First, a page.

In a warning to the Government, the future of the deal has been thrown into doubt as Fianna Fáil TDs are furious over a lack of progress on issues like health, housing and education.
Speaking to the Irish Examiner, the TDs have ruled out an extension of the deal to facilitate the Fine Gael-led minority government from opposition, unless it can “get to grips” with the various crises.
“Unless the Government begins a meaningful process about addressing the housing and health crises, it would be unimaginable in my view for Fianna Fáil to continue with confidence and supply,” said Clare TD and communications spokesman Timmy Dooley.
In a major escalation in hostilities, the TDs have also vented their anger at what they saw as a “blatant attempt” by Leo Varadkar and his ministers to bounce Fianna Fáil into extending the deal beyond its conclusion after October’s budget.
“What are you seeing is a sense of frustration at the coordinated attempt by Varadkar and Coveney that a renegotiation of confidence and supply is a fait accompli,” said one Fianna Fáil TD.
“Confidence and supply is not a blank cheque and Fine Gael need to realise that,” said Dara Calleary, the party’s public expenditure spokesman.
“There should be no surprise, we want delivery on housing, on proper pay for new entrants, and those working in voluntary hospitals. We have honoured confidence and supply from our side, but what we are making clear is that we need to see delivery. No one wants to walk this off a cliff but it is not a free pass either. It is time to show delivery.”
Other TDs have said it is clearMr Varadkar’s Government is no longer prepared to listen to their suggestions, so they are now standing as a real alternative.
Offaly TD and housing spokesman Barry Cowen said his party will no longer be offering recommendations to government, but rather offering alternatives for people to consider ahead of a general election.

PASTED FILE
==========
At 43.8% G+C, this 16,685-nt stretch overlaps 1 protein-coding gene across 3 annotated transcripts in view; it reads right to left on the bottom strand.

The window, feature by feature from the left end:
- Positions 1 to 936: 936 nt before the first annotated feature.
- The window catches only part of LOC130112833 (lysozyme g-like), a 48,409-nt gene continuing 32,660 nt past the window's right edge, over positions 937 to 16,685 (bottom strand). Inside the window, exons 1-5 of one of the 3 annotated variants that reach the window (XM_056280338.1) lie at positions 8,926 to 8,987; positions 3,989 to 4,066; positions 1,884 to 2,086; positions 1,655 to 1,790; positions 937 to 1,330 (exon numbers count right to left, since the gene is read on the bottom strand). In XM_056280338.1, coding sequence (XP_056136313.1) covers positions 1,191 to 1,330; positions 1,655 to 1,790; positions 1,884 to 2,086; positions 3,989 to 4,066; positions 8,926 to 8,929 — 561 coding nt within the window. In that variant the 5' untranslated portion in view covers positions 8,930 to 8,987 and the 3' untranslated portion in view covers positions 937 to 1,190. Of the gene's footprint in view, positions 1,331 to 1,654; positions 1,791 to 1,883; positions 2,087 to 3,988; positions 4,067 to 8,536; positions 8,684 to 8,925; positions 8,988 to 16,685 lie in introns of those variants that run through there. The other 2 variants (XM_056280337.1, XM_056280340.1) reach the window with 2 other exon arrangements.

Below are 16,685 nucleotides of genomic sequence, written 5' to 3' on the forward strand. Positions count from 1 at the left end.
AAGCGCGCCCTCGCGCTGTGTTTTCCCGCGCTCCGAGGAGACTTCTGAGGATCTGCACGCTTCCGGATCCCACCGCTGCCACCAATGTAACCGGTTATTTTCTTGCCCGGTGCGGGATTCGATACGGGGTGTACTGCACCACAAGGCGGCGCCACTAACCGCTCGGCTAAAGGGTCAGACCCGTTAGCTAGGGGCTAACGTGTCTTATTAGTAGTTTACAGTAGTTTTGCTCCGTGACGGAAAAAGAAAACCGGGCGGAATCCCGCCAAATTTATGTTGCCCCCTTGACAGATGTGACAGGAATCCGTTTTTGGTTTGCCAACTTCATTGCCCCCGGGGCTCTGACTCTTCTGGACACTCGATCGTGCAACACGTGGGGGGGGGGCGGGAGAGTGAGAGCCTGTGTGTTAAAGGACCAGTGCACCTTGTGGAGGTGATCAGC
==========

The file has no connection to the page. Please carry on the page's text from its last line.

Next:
“Unfortunately we haven’t seen success and, as I said, it’s our duty to convince the public in the meantime that what we put forward will not necessarily be seen as recommendations to government anymore but will be seen as alternatives that we could do this in a better fashion than they have,” said Mr Cowan.
“We’ll be doing so from here on in for the public to judge us by our policies, our commitment on the way in which we can do things differently. We will seek to be the lead party in the next government.”
Sources close to Mr Martin sought to downplay the expressions of anger from within his front bench, saying the team has not yet met this year to discuss matters.
However, one source did acknowledge that the frustration within the front bench is high.
“Fine Gael think they can bounce us into extending the deal, but we are not having that,” the party figure said. “We are committed to working it from our side but we need to see a lot more action from them.”
In response, a spokeswoman for Mr Varadkar said the agreement allows for the passage of three budgets, meaning it is due to run until October. Therefore, the Taoiseach is focusing on upcoming priorities including the publication of the €100bn capital plan and Brexit.
Transport Minister Shane Ross said Fianna Fáil speaks with about four different voices on many issues.
“So I wouldn’t put too much credence on what he says is going to happen in September, October, November, December,” he said.
“I think it would be very foolish of Fianna Fáil to attempt to bring the Government down in a situation where we don’t need a general election and where the country is beginning to enjoy the comforts of prosperity.”